Supporters of Dominique Strauss-Kahn, head of the International Monetary Fund, suggest the allegation that he raped an employee of a New York hotel must be invented by unidentified conspirators. According to his (male) biographer, he "tries to seduce and not to force". Why would a successful serial seducer need to throw himself on chambermaids?
The answer is that serial seduction, like rape, is an expression of power and a clear line cannot easily be drawn between the two. I seduce, you harass, he rapes. Our ancestors understood that better than we do, as the novels of Jane Austen and Thomas Hardy show.
Rich and powerful men usually reserve their more polite and protracted advances for women of their own class and use a rougher, more peremptory approach for those from the lower orders. More words and longer words, even a few witticisms, will be used to woo women of high status. A maid, however, can hardly expect an IMF managing director to waste valuable time on chatting her up. On the approach of his naked body, her duty is instantly and gratefully to lie on her back, or assume whatever posture he prefers. Indeed, if one account is accurate, Strauss-Kahn has a robust attitude even to female journalists, who may be thought to be of slightly higher social status than chambermaids.
Strauss-Kahn is supposed to be a socialist, a term that in most western countries is now used for anybody who prefers Keynes (in fact a liberal) to Friedman. But he moves in elite circles where people become accustomed to getting what they want when they want it. A sexual stirring demands instant satisfaction, along with desires for grand apartments, expensive suits and swish cars. The allegations against Strauss-Kahn may turn out to be false but his elevated position does not make his innocence more likely.
However much information emerges about the origins of Tony Blair's notorious dossier on the case for invading Iraq, nobody can admit that
a terrible injustice was done to the former BBC reporter Andrew Gilligan. According to evidence to the Chilcot inquiry from Michael Laurie of the Defence Intelligence Staff, the wording of the dossier was "developed with care" in order to make the best case for war "out of sparse and inconclusive intelligence".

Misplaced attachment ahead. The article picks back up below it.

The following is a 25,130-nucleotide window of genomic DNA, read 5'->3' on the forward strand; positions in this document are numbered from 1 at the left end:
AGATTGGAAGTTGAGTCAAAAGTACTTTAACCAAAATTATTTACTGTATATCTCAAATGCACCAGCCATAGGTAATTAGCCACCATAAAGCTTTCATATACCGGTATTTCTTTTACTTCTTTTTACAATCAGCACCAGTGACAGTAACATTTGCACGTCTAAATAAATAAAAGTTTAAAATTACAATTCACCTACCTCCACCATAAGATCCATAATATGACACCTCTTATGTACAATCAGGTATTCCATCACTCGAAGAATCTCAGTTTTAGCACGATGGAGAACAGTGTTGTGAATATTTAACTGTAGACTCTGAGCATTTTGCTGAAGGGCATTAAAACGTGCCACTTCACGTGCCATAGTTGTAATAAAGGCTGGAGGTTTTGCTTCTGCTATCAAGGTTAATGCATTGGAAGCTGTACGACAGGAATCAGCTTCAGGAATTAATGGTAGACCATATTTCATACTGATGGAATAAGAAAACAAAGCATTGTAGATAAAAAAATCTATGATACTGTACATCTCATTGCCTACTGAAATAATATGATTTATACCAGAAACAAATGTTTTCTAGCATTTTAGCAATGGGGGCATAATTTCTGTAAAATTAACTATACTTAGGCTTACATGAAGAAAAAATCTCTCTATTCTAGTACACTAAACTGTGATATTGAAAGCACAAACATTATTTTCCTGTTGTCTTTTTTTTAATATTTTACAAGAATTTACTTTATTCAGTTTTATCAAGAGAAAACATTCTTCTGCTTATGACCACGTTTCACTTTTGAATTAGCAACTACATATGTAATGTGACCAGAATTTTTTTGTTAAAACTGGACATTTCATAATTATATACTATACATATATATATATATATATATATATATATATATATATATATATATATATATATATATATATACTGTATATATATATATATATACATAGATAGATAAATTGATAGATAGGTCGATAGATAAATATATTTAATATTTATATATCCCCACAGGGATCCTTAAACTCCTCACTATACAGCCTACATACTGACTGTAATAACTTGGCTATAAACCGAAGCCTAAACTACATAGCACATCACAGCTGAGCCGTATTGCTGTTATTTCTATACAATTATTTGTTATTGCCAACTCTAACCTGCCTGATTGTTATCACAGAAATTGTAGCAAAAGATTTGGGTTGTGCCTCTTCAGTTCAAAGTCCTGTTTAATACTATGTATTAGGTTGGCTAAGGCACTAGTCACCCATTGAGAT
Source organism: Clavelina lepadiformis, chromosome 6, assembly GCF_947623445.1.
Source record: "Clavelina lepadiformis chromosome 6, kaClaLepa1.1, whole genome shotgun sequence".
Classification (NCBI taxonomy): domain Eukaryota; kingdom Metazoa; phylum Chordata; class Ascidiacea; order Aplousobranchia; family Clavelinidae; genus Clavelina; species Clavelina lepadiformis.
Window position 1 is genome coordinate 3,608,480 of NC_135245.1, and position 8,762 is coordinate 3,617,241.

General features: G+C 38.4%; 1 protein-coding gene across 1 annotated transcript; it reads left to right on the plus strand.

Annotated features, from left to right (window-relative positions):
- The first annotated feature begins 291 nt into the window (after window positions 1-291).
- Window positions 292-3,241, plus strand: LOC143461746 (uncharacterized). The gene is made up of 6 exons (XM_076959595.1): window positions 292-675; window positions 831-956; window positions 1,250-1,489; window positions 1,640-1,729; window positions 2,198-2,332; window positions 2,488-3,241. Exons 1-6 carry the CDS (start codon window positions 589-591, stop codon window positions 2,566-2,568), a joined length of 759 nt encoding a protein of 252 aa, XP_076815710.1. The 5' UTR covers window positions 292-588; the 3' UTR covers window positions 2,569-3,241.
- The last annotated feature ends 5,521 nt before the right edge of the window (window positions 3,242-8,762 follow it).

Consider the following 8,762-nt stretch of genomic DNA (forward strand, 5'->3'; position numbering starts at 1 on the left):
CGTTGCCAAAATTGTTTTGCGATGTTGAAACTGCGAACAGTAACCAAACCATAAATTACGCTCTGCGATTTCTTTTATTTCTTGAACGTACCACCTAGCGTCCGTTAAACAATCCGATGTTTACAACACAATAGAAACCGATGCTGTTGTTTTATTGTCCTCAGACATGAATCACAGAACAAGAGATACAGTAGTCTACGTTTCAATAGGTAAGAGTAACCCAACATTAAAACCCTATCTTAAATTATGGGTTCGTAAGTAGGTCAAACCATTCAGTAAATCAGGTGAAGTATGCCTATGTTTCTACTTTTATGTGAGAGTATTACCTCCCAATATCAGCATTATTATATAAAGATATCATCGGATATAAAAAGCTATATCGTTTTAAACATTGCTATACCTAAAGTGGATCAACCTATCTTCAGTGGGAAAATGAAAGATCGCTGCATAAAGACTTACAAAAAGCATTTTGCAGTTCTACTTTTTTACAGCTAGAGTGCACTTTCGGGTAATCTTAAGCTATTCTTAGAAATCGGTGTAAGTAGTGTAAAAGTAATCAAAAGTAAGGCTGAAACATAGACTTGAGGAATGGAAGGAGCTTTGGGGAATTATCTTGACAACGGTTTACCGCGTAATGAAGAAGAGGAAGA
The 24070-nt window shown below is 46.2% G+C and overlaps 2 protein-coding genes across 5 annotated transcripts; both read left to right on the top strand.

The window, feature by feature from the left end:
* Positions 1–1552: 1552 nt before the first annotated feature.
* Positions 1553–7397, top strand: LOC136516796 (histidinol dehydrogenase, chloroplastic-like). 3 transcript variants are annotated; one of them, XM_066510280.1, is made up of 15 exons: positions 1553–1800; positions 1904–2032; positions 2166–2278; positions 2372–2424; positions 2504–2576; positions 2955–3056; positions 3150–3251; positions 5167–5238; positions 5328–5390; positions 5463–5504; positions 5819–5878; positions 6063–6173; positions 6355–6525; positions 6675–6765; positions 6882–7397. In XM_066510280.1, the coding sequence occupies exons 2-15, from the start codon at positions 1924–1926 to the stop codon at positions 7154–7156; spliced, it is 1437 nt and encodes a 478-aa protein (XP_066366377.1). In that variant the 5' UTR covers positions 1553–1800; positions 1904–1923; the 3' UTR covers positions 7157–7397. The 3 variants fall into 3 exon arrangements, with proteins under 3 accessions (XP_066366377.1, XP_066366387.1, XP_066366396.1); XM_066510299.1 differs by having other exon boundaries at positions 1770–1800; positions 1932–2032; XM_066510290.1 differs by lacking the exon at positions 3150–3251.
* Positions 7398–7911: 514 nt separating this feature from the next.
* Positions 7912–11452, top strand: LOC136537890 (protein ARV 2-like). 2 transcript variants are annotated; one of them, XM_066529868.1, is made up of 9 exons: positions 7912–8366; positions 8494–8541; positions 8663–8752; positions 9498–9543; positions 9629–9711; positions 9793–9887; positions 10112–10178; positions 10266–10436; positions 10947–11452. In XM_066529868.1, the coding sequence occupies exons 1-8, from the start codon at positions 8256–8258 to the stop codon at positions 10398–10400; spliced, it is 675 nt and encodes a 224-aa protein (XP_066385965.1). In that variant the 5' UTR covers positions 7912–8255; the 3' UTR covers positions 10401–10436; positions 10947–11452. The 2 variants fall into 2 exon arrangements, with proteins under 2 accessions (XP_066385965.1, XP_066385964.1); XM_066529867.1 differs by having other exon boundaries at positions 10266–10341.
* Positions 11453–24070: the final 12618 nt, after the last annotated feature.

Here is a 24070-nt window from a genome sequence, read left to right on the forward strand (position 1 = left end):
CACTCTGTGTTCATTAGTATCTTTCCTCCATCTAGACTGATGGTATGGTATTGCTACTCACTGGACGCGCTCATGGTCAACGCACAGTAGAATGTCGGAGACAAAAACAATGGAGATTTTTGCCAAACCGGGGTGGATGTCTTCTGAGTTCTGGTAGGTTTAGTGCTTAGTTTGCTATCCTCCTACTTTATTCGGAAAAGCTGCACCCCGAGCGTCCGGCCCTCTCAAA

This shows, writes the former BBC chairman Christopher Bland in the Independent, that "the political pressure brought to bear on the intelligence community . . . was totally improper". Yet, Bland continues, Gilligan was in "serious error" in stating on the Today programme that the government had "sexed up" the case for war. Perhaps I am being obtuse,
but I cannot see the distinction between bringing "improper pressure" on those providing material for the dossier and "sexing up" the case for war. Another conjugation comes to mind: I sharpen the words, you stretch the evidence, he sexes it up.
Above the Laws?
Sometimes the behaviour of top politicians passes all understanding. David Laws, fleetingly a Lib Dem cabinet minister, is a millionaire. So why, if he feared a legitimate expenses claim would breach his privacy, did he need to claim expenses at all? Chris Huhne, still a Lib Dem minister as I write, is even richer. He denies that, while an MEP, he avoided a driving ban by claiming his wife was driving when his car was filmed speeding. But we know he later lost his licence anyway and then his wife, despite having a busy career of her own, drove him everywhere, no doubt adding to her sense of grievance when he later left her for another woman. So, whatever the truth, Huhne might have saved himself a deal of trouble by using
his wealth to employ a chauffeur, which is far from unprecedented even among Labour MPs (no names, no pack drill). But not on expenses.
Pomp and scary money
Can anyone explain the point of the Queen's state visit to Ireland? Or of any state visits, for that matter? The Queen will cost Irish taxpayers £26m in security costs alone in the middle of a harsh austerity programme. When Barack Obama comes to Britain, it will also cost a few million, though he will bring with him his own eight-tonne Cadillac to resist missile attacks. The costs in lost economic activity and inconvenience to ordinary folk while the ruling classes harken to 21-gun salutes, exchange lavish gifts and attend white-tie dinners are unquantified.
Though Henry VIII's meeting with the French king at the Field of the Cloth of Gold is sometimes quoted as the earliest example, state visits as we know them, like many supposedly ancient customs and institutions, are a comparatively recent invention, dating back no further than Victorian times. Before telephones and television, when rulers rarely got to talk to each other and the populace had no idea what foreign leaders looked or sounded like, they may have had some point. Now, it is hard to believe that trade and diplomatic contacts, which are supposed to accompany such occasions, could not be achieved less expensively and fussily, perhaps at the international conferences that already bring national leaders together several times a year.
About our boy
During a BBC2 Newsnight debate on privacy and superinjunctions, the NS's promising trainee reporter Hugh Grant asked the Scottish editor of another weekly magazine (the name of which was flashed on the screen, but I wasn't wearing my glasses): if you were spanked in a nappy by a girl dressed as a nun, would anyone have the right to know? Impudent pup! Would he have dared ask this question of Ayatollah Dacre, "editor" of the Daily Mail?